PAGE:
Since returning home from overseas last year I started spending a lot more time on my downhill bike for a change with a goal of finally getting some results in downhill. I surprised myself with the result at Thredbo and it changed my goals a little. National series wise I am spending more time on trying to finish as strong if not stronger than I started on the DH bike. In no way am I waving good bye to 4x, my training is still 4x specific, I will race both disciplines at the National Champs and hopefully secure a spot on the World Champs team again for 4x to try and better last year’s 9th position.

Whats the best experience you’ve ever had on a bike?
There’s so many to choose from……I can still remember clear as day the first time riding my Gemini with no training wheels, that one is definitely up there but the races like last year’s 4x National Champs final where I managed to have a solid battle with Jared Graves. The world champs and racing in Champery last year where I had so much drama but was racing well and putting it to the top guys those are the experiences I seek. Sure they both would have been a whole lot better if I had won but I was satisfied.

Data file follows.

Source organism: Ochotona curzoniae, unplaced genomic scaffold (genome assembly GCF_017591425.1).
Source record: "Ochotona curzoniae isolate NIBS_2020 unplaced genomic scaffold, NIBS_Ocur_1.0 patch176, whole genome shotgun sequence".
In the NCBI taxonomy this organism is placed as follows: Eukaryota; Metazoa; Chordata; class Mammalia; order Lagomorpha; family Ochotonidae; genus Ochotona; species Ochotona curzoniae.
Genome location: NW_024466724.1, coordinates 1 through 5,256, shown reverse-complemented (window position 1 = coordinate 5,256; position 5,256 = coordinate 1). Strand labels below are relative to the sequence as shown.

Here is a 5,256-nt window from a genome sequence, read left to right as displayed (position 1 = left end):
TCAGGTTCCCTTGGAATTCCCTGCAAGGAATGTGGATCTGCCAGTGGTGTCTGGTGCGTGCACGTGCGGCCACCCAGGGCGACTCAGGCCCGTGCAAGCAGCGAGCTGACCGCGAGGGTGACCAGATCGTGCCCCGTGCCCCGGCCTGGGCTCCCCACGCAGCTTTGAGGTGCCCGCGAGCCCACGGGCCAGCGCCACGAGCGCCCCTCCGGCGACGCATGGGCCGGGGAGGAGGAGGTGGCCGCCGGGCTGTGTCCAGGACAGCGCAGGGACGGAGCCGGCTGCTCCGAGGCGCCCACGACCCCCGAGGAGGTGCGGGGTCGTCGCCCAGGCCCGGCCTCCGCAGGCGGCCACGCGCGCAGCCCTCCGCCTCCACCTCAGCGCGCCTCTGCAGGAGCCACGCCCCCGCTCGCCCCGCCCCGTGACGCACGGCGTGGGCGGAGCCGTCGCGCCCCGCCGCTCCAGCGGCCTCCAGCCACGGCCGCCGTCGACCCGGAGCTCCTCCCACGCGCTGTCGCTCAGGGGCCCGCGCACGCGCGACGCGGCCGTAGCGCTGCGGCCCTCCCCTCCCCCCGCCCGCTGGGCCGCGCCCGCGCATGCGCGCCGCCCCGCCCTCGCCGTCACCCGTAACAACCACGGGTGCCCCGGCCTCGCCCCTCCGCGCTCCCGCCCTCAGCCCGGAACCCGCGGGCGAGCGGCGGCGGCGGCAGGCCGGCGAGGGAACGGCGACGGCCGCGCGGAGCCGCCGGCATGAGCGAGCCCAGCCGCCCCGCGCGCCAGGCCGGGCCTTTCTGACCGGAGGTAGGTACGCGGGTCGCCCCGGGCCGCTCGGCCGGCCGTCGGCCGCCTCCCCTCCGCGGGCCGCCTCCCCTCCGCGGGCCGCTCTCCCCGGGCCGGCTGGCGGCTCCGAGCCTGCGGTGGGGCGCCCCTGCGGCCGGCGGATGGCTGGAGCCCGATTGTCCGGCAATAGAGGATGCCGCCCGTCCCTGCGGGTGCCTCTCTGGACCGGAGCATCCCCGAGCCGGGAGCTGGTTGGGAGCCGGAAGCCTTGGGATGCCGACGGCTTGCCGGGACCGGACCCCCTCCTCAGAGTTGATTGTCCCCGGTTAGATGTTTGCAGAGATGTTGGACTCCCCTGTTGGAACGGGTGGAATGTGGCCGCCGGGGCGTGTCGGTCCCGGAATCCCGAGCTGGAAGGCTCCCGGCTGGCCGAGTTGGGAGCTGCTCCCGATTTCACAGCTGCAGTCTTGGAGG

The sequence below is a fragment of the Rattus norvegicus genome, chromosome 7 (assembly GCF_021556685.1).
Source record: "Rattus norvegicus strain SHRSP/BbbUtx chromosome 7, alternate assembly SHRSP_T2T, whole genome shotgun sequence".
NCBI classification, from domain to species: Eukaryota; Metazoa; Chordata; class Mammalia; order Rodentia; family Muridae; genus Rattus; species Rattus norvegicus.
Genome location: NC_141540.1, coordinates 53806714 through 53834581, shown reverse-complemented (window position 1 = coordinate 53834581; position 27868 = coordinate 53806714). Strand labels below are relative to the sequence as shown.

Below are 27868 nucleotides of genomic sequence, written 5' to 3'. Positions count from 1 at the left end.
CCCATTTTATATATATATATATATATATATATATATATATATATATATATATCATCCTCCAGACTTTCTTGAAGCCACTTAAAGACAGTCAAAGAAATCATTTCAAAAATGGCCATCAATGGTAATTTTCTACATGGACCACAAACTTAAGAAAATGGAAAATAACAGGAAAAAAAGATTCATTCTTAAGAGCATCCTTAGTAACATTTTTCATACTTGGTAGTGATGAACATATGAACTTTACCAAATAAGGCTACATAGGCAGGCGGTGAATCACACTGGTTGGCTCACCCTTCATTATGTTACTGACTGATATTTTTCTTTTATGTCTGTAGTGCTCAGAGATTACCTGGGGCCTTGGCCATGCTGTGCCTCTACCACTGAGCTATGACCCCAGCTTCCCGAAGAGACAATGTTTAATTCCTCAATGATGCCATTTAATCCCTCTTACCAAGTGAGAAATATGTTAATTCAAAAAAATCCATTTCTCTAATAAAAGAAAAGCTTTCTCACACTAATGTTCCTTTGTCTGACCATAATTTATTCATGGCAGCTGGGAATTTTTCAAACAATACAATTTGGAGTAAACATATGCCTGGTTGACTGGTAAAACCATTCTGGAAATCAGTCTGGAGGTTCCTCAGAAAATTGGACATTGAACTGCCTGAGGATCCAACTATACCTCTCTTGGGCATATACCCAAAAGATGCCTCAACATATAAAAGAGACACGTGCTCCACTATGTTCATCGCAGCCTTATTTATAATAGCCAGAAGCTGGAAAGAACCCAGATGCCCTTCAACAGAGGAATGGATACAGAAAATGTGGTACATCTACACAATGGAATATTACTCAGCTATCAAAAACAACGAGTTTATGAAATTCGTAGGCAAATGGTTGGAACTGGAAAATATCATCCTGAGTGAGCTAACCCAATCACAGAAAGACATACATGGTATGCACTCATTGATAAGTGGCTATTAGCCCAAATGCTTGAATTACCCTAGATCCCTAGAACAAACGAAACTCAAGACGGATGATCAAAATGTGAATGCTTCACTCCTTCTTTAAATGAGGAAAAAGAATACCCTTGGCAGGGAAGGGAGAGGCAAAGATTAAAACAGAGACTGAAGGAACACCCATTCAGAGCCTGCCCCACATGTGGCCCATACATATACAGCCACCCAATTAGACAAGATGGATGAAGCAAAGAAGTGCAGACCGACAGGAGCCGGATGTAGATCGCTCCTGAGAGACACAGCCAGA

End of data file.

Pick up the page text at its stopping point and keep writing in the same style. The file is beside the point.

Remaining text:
Thick tree cover

What does Graeme Mudd have planned for the future any trips overseas?
I have managed to land a decent apprenticeship as a fitter machinist that will take up the majority of the next three to four years. This won’t hold me back from racing domestic races but has prevented me from having enough time to complete entire World circuits. If all is well you should see me again at the World Champs hopefully keeping it rubber side down this year. The grand plan is to get my apprenticeship done and dusted as something I will always have to fall back on and by the time I finish I’ll still be young with plenty of years left to get back overseas and try and do something special.

Thats all we have folks! anyone you would like to thank?
I owe a massive thanks to my very supportive parents for supporting me from the very start and also Rick Boyer for helping me out over the last two seasons. I would be nowhere near where I am right now without these people.

Words : Graeme Mudd & The Roost  Photo: Robert Conroy